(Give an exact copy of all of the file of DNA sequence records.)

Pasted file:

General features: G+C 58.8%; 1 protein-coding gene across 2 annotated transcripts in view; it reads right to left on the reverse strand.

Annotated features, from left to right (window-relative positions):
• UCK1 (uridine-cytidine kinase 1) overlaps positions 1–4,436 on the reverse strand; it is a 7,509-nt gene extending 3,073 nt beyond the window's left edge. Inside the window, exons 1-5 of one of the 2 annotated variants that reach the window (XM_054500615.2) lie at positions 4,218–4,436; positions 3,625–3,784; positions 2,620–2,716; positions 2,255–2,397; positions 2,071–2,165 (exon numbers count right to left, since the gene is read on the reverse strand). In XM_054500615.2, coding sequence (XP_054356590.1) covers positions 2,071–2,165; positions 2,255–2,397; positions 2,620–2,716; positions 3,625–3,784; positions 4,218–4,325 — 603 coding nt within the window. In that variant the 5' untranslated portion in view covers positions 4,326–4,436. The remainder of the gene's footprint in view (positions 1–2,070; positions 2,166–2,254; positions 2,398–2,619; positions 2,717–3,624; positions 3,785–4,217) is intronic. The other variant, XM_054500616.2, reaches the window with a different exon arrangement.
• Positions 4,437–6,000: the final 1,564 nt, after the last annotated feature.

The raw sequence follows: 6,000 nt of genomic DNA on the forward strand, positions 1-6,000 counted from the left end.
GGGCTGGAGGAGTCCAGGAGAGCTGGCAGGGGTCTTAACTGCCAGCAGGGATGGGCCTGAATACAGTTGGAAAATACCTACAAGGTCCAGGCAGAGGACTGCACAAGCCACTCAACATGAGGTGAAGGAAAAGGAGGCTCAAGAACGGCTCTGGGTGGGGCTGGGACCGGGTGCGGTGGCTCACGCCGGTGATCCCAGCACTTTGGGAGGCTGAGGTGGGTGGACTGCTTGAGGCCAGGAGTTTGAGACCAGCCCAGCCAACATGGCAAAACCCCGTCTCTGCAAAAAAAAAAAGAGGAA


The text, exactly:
General features: G+C 58.8%; 1 protein-coding gene across 2 annotated transcripts in view; it reads right to left on the reverse strand.

Annotated features, from left to right (window-relative positions):
• UCK1 (uridine-cytidine kinase 1) overlaps positions 1–4,436 on the reverse strand; it is a 7,509-nt gene extending 3,073 nt beyond the window's left edge. Inside the window, exons 1-5 of one of the 2 annotated variants that reach the window (XM_054500615.2) lie at positions 4,218–4,436; positions 3,625–3,784; positions 2,620–2,716; positions 2,255–2,397; positions 2,071–2,165 (exon numbers count right to left, since the gene is read on the reverse strand). In XM_054500615.2, coding sequence (XP_054356590.1) covers positions 2,071–2,165; positions 2,255–2,397; positions 2,620–2,716; positions 3,625–3,784; positions 4,218–4,325 — 603 coding nt within the window. In that variant the 5' untranslated portion in view covers positions 4,326–4,436. The remainder of the gene's footprint in view (positions 1–2,070; positions 2,166–2,254; positions 2,398–2,619; positions 2,717–3,624; positions 3,785–4,217) is intronic. The other variant, XM_054500616.2, reaches the window with a different exon arrangement.
• Positions 4,437–6,000: the final 1,564 nt, after the last annotated feature.

The raw sequence follows: 6,000 nt of genomic DNA on the forward strand, positions 1-6,000 counted from the left end.
GGGCTGGAGGAGTCCAGGAGAGCTGGCAGGGGTCTTAACTGCCAGCAGGGATGGGCCTGAATACAGTTGGAAAATACCTACAAGGTCCAGGCAGAGGACTGCACAAGCCACTCAACATGAGGTGAAGGAAAAGGAGGCTCAAGAACGGCTCTGGGTGGGGCTGGGACCGGGTGCGGTGGCTCACGCCGGTGATCCCAGCACTTTGGGAGGCTGAGGTGGGTGGACTGCTTGAGGCCAGGAGTTTGAGACCAGCCCAGCCAACATGGCAAAACCCCGTCTCTGCAAAAAAAAAAAGAGGAA